Will SLS be used for Artemis 3 as planned?

Artemis 3 ... is planned as the first crewed Moon landing mission of the Artemis program [Wikipedia]

Eric Berger recently wrote a column in which he quoted an unnamed industry insider as saying about Artemis 3, "it may happen in 2028, but I'm not sure it will be on SLS".

Will Artemis 3 launch humans to the moon with SLS?

If Artemis 3 is cancelled or is not a crewed launch atop SLS, this will resolve NO, unless a substantially similiar mission replaces it using a crewed SLS.

(If Artemis 2 is canceled or is not a crewed SLS checkout, most probably this will resolve NO early, unless there is reason to assume Artemis 3 is still on track)

Close date updated to 2028-01-01 6:59 pm

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sold Ṁ27 YES

Since this question may involve judgement calls, I’m divesting from the market (at a loss).

To clarify:

If SLS is used to launch Orion into low Earth orbit how will this resolve?

@JoshuaWilkes Good question. Rereading what I wrote above, I see both "crewed launch atop SLS" and "launch humans to the moon" as well as the "as planned" clause in the title. Taking all of that together I'm inclined to say that SLS needs to both launch Orion (with humans aboard), AND perform the trans-lunar-injection (with humans aboard), in order for this to resolve YES.

If NASA adds a new mission to the Artemis manifest after Artemis II that doesn’t involve sending humans to the Moon on an SLS, but that mission is called something other than “Artemis III” (like the “Artemis IIS” mentioned in this article), how would that affect the resolution of this market?


@sesquipedalianThaumaturge That's a tough one! I don't love the idea of this market turning into a bet on the semantics of whether they choose to call it 3 or 2S. And if they change the mission, who cares if they change the name too. So that inclines me towards saying it's YES either way. But on the other hand, if it truly is a "bonus mission" inserted into the timeline, and the existing Artemis 3 launches as planned, then you could argue that it should resolve NO (maybe even if the bonus mission was called Artemis 3).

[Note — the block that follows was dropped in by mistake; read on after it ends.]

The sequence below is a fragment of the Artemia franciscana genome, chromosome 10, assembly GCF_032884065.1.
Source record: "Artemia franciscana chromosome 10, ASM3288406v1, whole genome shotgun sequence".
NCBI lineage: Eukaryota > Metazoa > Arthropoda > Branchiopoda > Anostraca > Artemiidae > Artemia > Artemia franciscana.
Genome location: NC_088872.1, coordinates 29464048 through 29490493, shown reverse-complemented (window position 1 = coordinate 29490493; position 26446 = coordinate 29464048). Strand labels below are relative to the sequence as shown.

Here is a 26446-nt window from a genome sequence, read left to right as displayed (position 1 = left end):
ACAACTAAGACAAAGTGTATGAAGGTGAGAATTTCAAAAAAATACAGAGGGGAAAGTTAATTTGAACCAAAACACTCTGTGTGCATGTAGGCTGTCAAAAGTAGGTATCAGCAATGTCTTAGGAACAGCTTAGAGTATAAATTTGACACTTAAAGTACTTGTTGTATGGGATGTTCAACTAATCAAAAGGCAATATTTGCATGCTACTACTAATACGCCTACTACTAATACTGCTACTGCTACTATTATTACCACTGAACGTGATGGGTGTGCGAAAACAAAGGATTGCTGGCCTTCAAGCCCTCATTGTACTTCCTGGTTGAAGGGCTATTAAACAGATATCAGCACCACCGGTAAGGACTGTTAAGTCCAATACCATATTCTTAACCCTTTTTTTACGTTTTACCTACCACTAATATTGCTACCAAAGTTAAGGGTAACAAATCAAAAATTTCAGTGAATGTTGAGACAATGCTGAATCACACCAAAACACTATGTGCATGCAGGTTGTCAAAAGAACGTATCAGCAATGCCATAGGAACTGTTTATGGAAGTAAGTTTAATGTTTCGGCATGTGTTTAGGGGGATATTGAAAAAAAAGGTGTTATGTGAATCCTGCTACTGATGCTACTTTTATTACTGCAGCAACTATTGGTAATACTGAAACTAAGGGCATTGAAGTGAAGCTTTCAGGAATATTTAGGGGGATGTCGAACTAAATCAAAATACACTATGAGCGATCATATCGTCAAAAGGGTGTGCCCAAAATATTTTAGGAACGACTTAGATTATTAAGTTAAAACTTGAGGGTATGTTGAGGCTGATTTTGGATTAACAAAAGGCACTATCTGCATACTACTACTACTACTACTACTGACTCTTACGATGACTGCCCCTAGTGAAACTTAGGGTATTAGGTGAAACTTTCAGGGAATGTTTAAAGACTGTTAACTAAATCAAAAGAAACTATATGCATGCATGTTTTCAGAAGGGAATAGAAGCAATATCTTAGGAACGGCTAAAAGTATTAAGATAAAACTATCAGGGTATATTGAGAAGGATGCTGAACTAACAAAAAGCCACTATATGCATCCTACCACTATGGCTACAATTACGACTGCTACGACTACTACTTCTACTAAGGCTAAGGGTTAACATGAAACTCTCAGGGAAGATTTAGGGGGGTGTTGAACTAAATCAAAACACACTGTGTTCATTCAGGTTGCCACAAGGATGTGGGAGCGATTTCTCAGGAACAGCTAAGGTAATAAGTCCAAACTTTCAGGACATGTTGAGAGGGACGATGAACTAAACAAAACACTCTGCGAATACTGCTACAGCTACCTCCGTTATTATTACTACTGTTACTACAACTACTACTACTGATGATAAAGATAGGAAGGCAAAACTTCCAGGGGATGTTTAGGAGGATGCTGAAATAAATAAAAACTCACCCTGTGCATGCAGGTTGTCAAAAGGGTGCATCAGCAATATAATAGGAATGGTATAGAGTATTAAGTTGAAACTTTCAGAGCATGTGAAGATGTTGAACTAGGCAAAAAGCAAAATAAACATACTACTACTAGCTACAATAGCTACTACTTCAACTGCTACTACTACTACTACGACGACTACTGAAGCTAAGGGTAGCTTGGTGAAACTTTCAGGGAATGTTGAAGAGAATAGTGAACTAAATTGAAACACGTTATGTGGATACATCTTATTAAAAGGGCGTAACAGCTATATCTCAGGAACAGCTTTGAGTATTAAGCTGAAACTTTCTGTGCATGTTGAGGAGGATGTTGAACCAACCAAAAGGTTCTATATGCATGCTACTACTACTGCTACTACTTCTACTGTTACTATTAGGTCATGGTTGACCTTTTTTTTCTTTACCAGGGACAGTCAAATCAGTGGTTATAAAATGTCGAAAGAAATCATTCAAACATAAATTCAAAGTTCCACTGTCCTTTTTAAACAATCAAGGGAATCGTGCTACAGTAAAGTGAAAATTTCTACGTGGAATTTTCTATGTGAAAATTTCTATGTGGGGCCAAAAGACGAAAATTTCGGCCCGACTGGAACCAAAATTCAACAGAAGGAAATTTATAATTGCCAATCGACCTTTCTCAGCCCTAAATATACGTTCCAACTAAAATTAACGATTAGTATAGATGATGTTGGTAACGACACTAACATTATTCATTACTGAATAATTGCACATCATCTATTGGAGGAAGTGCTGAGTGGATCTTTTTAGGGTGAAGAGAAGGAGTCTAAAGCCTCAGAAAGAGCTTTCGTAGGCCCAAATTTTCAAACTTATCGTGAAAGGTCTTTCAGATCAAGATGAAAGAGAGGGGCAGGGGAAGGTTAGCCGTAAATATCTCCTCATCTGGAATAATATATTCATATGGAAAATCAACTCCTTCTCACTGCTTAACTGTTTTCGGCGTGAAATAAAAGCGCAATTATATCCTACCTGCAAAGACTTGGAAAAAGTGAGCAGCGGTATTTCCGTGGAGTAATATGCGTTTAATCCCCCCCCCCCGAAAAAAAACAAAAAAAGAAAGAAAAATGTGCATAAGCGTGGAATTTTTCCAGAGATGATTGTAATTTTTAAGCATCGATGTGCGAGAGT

I'm very open to suggestions for firm resolution criteria here. In some sense, I think what we are looking to capture is whether Artemis 3 has changed plans, or if another mission has just been inserted in the interim time between 2 and 3. Maybe the naming really isn't the worst way to determine that? Again, very open to sugestions.

@YaakovSaxon I think the problem is that some people will surely have been betting on whether SLS is used for the third Artemis mission, and it doesn't seem fair to them to say that am Artemis 2.5 doesn't count.

But tbh I don't think NASA would do that!

@JoshuaWilkes I’m not certain if I understand you. I assume that an Artemis 2.5 would only happen if it was going to be an architecture that would (if we choose to resolve on that basis) resolve NO. Is that what you meant? That people are betting NO because they think SLS won’t be used (at least for TLI, as per my answer above) and it would be unfair to say that a 2.5 doesn’t count towards that NO?

Or are you contemplating a scenario where 2.5 uses SLS for launch and TLI and then 3 does not use SLS, and saying it would be unfair to the YES bettors to not count 2.5?

@YaakovSaxon I’m starting to think this is all over complicating things and the most natural solution is to say that the question is asking about Artemis 3.

2.5 != 3. 3 == 3.

So if 3 is still on track when a 2.5 happens then this question waits for 3 to happen (or be cancelled and resolve NO early) to resolve. Only if 3 has been cancelled when 2.5 happens, then if 2.5 is substantially similar, it inherits the question, as per the original description.

@YaakovSaxon Ok I think I’ve just now figured out what you mean. The question is whether “Artemis 3” most naturally refers to a mission _called_ Artemis 3, or to the third Artemis mission…

@YaakovSaxon Personally, I feel like the interesting question this market captures is "will the first human lunar landing of the Artemis program rely on an SLS rocket to get the astronauts onto a translunar trajectory", and corner cases should be resolved in the direction of that criterion. But I realize that's not necessarily the resolution criterion that people have been trading on the basis of.


I am running out of mana to bet this market down

For anyone interested, here's some further discussion of the piece between Eric Berger and Tim Dodd (of Everyday Astronaut) in his prelaunch commentary for Artemis 1